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Wisconsin dairy farmers hit hard by the coronavirus outbreak



MILWAUKEE (AP) — The coronavirus has delivered a severe blow to Wisconsin dairy farmers who rely on selling milk to restaurants, schools and the hospitality industry.

About one-third of Wisconsin dairy products, mainly cheese, are sold in the food service trade, the Journal Sentinel reported.

“The coronavirus outbreak has caused milk prices to drop down to unprofitable levels this spring, right when we need money to buy supplies for the spring planting season,” said dairy farmer John Rettler of Neosho, president of FarmFirst Dairy Cooperative in Madison.

Dairy farmers are concerned about processing plants shuttering or slashing production since their product is perishable.

Baraboo cooperative, Foremost Farms, recently asked its members in a letter to brace for scenarios that may include dumping milk or scaling down the amount they produce, noting “the extreme nature of the coronavirus situation and the impact on the economy.”

Farmers’ milk prices gradually returned to profitable levels last month after struggling for more than five years. About 820 Wisconsin dairy producers quit in 2019 alone, a rate of more than two per day.

But Rettler said that optimism has faded due to the COVID-19 pandemic.

“Now, farmers are simply looking for ways to ensure their milk continues to get picked up in the coming weeks as the situation continues to play out,” he added.

For most people, the coronavirus causes mild or moderate symptoms, such as fever and cough that clear up in two to three weeks. For some, especially older adults and people with existing health problems, it can cause more severe illness, including pneumonia, and death.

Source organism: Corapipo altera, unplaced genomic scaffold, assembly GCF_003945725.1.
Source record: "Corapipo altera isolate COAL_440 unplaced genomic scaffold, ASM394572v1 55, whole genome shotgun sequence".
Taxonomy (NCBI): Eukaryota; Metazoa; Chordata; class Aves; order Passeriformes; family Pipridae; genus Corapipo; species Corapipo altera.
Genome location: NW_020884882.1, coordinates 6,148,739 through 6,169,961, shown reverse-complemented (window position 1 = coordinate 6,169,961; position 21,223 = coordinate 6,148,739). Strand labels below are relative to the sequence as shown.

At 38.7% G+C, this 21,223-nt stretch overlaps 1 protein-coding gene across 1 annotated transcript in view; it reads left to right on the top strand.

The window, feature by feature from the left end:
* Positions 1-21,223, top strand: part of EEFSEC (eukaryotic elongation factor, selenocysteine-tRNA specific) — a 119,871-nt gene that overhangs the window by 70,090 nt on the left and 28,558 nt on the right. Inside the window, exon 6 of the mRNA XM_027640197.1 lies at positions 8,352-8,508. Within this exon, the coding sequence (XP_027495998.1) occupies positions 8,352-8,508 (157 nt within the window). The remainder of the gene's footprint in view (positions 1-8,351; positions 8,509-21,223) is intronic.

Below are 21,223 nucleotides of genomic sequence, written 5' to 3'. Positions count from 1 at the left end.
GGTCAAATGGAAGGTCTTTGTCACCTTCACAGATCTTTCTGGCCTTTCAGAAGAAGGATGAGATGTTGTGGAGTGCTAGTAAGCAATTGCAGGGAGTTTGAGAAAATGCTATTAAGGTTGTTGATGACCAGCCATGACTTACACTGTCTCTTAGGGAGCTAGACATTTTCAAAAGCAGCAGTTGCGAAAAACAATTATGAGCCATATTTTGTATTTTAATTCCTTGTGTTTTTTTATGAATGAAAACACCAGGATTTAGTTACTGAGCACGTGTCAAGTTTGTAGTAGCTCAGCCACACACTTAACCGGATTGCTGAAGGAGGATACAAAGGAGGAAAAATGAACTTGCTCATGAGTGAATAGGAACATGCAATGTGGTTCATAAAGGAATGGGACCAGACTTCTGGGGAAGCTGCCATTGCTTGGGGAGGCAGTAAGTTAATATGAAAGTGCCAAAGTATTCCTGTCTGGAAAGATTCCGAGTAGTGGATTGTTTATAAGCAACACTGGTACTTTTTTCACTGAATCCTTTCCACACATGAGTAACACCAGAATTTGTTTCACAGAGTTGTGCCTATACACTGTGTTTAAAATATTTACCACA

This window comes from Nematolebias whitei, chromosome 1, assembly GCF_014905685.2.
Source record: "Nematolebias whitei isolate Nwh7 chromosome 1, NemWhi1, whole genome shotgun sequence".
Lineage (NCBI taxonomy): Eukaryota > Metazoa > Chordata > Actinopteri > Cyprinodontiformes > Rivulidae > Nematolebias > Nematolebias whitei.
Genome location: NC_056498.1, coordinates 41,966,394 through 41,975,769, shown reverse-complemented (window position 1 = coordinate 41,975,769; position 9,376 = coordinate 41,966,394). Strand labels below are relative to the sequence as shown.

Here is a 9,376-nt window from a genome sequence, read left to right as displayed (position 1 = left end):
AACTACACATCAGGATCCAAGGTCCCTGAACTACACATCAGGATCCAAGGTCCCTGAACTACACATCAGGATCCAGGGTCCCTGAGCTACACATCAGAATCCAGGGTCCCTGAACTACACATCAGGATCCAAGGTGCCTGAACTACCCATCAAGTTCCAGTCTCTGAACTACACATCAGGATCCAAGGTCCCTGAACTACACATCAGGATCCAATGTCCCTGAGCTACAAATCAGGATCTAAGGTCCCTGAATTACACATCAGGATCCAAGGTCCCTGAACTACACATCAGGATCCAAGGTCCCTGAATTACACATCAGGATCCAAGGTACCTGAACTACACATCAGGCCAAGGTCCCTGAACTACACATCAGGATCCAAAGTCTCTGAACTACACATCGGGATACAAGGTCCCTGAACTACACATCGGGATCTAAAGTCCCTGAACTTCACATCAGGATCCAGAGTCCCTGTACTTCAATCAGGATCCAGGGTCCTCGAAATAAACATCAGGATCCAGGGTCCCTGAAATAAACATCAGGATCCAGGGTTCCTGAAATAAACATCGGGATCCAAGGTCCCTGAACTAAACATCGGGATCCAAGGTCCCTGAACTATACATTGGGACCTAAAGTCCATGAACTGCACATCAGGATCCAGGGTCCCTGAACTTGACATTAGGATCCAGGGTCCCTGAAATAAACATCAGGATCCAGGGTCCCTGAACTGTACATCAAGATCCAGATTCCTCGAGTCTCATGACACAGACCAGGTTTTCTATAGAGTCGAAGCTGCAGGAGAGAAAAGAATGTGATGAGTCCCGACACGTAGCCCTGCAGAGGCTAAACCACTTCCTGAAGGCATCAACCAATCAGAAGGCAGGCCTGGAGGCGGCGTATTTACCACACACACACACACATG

President Donald Trump on Friday signed an unprecedented $2 trillion economic stimulus package that comprised of $14 billion for supporting farm income and crop prices and $9.5 billion for specific producers that included dairy and livestock farmers. It’s still unknown how the money would be allotted and when farmers would receive it.

“It is hard to have perspective when the rules of how things work are continuously shifting under your feet,” said Kevin Bernhardt, a dairy economist at University of Wisconsin-Platteville.

Darin Von Ruden, a dairy farmer from Westby and president of the trade group Wisconsin Farmers Union, still believes the stimulus package may help their businesses stay afloat.

“Markets are evaporating as restaurants and schools shutter and exports stall,” Ruden said. “Farm labor is in short supply with borders closing and falling commodity prices are decimating farm income. Without this important support, many farms won’t be able to last the summer.”

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